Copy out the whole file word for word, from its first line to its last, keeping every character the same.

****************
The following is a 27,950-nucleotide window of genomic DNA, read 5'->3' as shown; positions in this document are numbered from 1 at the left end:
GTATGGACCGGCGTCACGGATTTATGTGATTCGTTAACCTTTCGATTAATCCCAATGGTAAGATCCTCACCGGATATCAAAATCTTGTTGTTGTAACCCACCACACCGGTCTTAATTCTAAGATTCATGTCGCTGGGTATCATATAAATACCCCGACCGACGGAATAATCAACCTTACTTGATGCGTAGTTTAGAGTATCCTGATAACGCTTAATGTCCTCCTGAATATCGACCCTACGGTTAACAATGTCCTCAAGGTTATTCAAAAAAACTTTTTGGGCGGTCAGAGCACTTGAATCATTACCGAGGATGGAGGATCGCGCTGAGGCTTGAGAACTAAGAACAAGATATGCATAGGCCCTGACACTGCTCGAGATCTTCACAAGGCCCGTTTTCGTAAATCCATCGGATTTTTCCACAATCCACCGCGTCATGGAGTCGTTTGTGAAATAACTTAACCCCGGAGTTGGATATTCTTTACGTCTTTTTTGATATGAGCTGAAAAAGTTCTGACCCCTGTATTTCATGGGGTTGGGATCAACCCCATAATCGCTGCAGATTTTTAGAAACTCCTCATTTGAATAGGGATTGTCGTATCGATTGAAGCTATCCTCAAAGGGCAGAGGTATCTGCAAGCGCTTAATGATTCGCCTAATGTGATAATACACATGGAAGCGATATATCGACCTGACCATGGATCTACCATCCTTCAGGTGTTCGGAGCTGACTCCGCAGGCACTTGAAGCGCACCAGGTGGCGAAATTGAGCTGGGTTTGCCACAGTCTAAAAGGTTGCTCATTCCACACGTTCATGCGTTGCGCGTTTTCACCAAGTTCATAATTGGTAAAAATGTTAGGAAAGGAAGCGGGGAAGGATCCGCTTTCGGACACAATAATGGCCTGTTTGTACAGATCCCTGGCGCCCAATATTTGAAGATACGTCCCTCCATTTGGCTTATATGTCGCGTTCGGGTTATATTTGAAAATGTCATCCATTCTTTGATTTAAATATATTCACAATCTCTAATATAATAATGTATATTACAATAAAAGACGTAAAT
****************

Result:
The following is a 27,950-nucleotide window of genomic DNA, read 5'->3' as shown; positions in this document are numbered from 1 at the left end:
GTATGGACCGGCGTCACGGATTTATGTGATTCGTTAACCTTTCGATTAATCCCAATGGTAAGATCCTCACCGGATATCAAAATCTTGTTGTTGTAACCCACCACACCGGTCTTAATTCTAAGATTCATGTCGCTGGGTATCATATAAATACCCCGACCGACGGAATAATCAACCTTACTTGATGCGTAGTTTAGAGTATCCTGATAACGCTTAATGTCCTCCTGAATATCGACCCTACGGTTAACAATGTCCTCAAGGTTATTCAAAAAAACTTTTTGGGCGGTCAGAGCACTTGAATCATTACCGAGGATGGAGGATCGCGCTGAGGCTTGAGAACTAAGAACAAGATATGCATAGGCCCTGACACTGCTCGAGATCTTCACAAGGCCCGTTTTCGTAAATCCATCGGATTTTTCCACAATCCACCGCGTCATGGAGTCGTTTGTGAAATAACTTAACCCCGGAGTTGGATATTCTTTACGTCTTTTTTGATATGAGCTGAAAAAGTTCTGACCCCTGTATTTCATGGGGTTGGGATCAACCCCATAATCGCTGCAGATTTTTAGAAACTCCTCATTTGAATAGGGATTGTCGTATCGATTGAAGCTATCCTCAAAGGGCAGAGGTATCTGCAAGCGCTTAATGATTCGCCTAATGTGATAATACACATGGAAGCGATATATCGACCTGACCATGGATCTACCATCCTTCAGGTGTTCGGAGCTGACTCCGCAGGCACTTGAAGCGCACCAGGTGGCGAAATTGAGCTGGGTTTGCCACAGTCTAAAAGGTTGCTCATTCCACACGTTCATGCGTTGCGCGTTTTCACCAAGTTCATAATTGGTAAAAATGTTAGGAAAGGAAGCGGGGAAGGATCCGCTTTCGGACACAATAATGGCCTGTTTGTACAGATCCCTGGCGCCCAATATTTGAAGATACGTCCCTCCATTTGGCTTATATGTCGCGTTCGGGTTATATTTGAAAATGTCATCCATTCTTTGATTTAAATATATTCACAATCTCTAATATAATAATGTATATTACAATAAAAGACGTAAAT